Disabled & Proud Festival Performance Evening 30th Nov

This festival is partly to celebrate Disability History Month ( Disability History Month runs from 22 November to 22 December every year ) and also the UN International Day of Disabled People (3rd December. The theme for this 2019 IDPD is ‘Promoting the participation of persons with disabilities and their leadership: taking action on the 2030 Development Agenda’).

****Access directions and details are here .***

Performances 6pm to 8 pm at Woolwich Central Library, SE18 6HQ

Compere : The lovely Joanna Abeyie

young woman of colour with long brown hair smiling

Joanna  is an award-winning, agenda-setting Diversity champion and recruiter, social campaigner, TV executive, broadcaster and journalist. As a campaigner for diversity within the publishing, TV, Radio, Digital and Creative Industries, Joanna is regularly at the centre of the diversity agenda, leading conversations around inclusion and representation.

~~Drum roll~~~

the Performers

Sorena Francis : Sorena is a performance artist, writer and activist. She engages in activities around disability rights and justice, and ways to shape and improve services for sick and disabled people. She’s is a Thrive London Champion, an initiative that seeks to improve the mental wellbeing of all Londoners.

White seated woman holding a book

Naomi Jacobs : Naomi will be telling a personal story of moments on the margins as an autistic person, reflecting on stories as tools for stepping more boldly into who we are, as activists and as people.

White man, in whirt shirt and dark trousers, dancing to an audience of seated audience

Norman Mine : Norman is a Neapolitan artist based in London who practices is exploring aspects of ordinary personal experiences and how the modern obsession of the self is merging into and shifting between narratives of both fiction and paranoia.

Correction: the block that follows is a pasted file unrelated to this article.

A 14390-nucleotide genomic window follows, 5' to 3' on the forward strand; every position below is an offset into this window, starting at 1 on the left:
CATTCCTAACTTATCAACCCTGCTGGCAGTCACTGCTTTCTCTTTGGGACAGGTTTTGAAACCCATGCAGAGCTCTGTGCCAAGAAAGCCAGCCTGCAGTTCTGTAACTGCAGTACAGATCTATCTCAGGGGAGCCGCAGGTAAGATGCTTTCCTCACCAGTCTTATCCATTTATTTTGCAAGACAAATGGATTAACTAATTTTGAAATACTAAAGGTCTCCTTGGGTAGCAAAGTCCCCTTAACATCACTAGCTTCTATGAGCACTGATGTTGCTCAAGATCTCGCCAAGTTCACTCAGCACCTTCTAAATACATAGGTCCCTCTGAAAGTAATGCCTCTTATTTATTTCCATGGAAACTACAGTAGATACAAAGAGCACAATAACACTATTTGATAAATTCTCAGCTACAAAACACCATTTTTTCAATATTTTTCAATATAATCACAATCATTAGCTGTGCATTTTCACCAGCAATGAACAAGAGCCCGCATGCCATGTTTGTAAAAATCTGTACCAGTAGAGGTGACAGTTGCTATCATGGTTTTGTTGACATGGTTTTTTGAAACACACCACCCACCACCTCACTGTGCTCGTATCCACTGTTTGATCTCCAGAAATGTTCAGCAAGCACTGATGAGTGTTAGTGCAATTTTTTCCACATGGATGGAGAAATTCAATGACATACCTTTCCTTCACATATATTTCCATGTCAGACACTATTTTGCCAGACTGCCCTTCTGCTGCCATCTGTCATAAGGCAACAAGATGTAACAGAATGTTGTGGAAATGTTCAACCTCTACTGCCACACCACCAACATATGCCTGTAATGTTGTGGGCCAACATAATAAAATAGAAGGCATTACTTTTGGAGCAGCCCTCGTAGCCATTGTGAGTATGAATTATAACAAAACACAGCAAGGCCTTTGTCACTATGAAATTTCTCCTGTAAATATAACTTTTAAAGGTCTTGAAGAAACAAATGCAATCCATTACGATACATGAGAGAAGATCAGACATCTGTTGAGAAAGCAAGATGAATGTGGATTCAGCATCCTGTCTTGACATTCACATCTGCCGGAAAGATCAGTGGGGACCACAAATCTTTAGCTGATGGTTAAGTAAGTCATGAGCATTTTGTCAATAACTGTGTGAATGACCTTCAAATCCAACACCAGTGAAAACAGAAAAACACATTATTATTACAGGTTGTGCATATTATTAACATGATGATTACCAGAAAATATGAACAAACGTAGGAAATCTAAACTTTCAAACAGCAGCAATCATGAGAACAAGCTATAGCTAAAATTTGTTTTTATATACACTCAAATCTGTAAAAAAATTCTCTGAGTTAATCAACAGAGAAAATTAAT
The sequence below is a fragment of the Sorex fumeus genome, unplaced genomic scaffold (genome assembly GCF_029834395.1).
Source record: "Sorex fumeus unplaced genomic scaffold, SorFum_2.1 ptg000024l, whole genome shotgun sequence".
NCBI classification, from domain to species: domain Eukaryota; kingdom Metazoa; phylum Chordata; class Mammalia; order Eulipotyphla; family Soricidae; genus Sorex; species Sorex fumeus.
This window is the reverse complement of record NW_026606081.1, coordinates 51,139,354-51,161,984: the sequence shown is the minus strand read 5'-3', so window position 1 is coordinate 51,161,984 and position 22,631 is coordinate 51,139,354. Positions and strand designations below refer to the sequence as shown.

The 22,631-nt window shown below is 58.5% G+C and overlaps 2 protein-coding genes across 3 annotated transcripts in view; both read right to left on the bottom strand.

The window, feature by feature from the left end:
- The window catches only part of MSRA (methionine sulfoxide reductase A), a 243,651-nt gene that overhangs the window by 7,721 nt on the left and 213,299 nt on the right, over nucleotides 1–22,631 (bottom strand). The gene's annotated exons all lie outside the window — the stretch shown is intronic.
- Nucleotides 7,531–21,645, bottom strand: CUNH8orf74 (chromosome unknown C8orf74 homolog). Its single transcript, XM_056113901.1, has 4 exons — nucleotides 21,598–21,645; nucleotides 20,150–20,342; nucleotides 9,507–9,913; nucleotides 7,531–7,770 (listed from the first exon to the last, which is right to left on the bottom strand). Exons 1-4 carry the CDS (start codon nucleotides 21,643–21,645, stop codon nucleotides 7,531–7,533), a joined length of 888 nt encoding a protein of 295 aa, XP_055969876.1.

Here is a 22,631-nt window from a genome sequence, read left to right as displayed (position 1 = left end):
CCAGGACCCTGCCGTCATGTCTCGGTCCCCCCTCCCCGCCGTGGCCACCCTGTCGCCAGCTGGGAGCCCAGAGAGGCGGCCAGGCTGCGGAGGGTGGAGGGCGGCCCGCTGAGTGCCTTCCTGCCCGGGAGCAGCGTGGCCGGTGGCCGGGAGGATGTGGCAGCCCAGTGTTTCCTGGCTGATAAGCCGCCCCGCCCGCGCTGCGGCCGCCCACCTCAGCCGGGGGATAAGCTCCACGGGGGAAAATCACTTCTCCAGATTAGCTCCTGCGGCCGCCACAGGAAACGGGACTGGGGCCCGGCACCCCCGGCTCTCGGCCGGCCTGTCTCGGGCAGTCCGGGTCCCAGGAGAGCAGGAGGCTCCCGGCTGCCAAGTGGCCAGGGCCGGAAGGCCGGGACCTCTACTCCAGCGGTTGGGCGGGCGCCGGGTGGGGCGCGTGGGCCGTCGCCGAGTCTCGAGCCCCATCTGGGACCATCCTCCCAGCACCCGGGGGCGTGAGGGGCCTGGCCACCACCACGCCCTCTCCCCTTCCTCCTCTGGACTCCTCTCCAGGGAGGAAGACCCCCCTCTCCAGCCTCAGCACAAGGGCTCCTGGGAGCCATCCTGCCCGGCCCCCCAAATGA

woman bathed in red light, shes knelt with hands folded

Erika Leadbeater : Erika is a multidisciplinary Artist, activist and ambassador of The Survivors Trust. Her work is a sensory celebration of feminist and social issues.

Black woman in a wheelchair

Miss Jacqui : Miss Jacqui is a poet, songwriter, artist and truthteller.

close up black and white photo of a white bearded man

Richard Downes : Richared is a poet and writes for Disability Arts Online. “I always wanted to write. I practiced for years. I played guitar and sang. I took photographs. ”

white person with glasses on wheelchair and with guitar

Dennis Queen : Dennis is a grassroots activist and musician who has been performing in the disabled people’s movement since the turn of the century.

East Asian woman in a white shift. She has concentric circles behind her and the word 'Hiroshima'

Chisato Minamimura : Chisato will be there with her
Scored in Silence – Dance Documentary
Film screening of excerpt from “Scored in Silence” (12 mins) followed by a Q&A from Chisato Minamimura and producer Amy Zamarripa Solis (8 mins)

Eventbrite for evening performances

Exhibitions at the Disabled&Proud Festival

This festival is partly to celebrate Disability History Month ( Disability History Month runs from 22 November to 22 December every year ) and also the UN International Day of Disabled People (3rd December. The theme for this 2019 IDPD is ‘Promoting the participation of persons with disabilities and their leadership: taking action on the 2030 Development Agenda’ ).

30th Nov 2019 Saturday at Woolwich Centre Library.


In *Neurodiversions* ​Annabel Crowley and Shura Joseph-Gruner present their creative responses to their day-to-day neurodiversions.

standing South East Asian woman is colourful jumber and a squatting man of mixed heritage putting pictures up on a black board.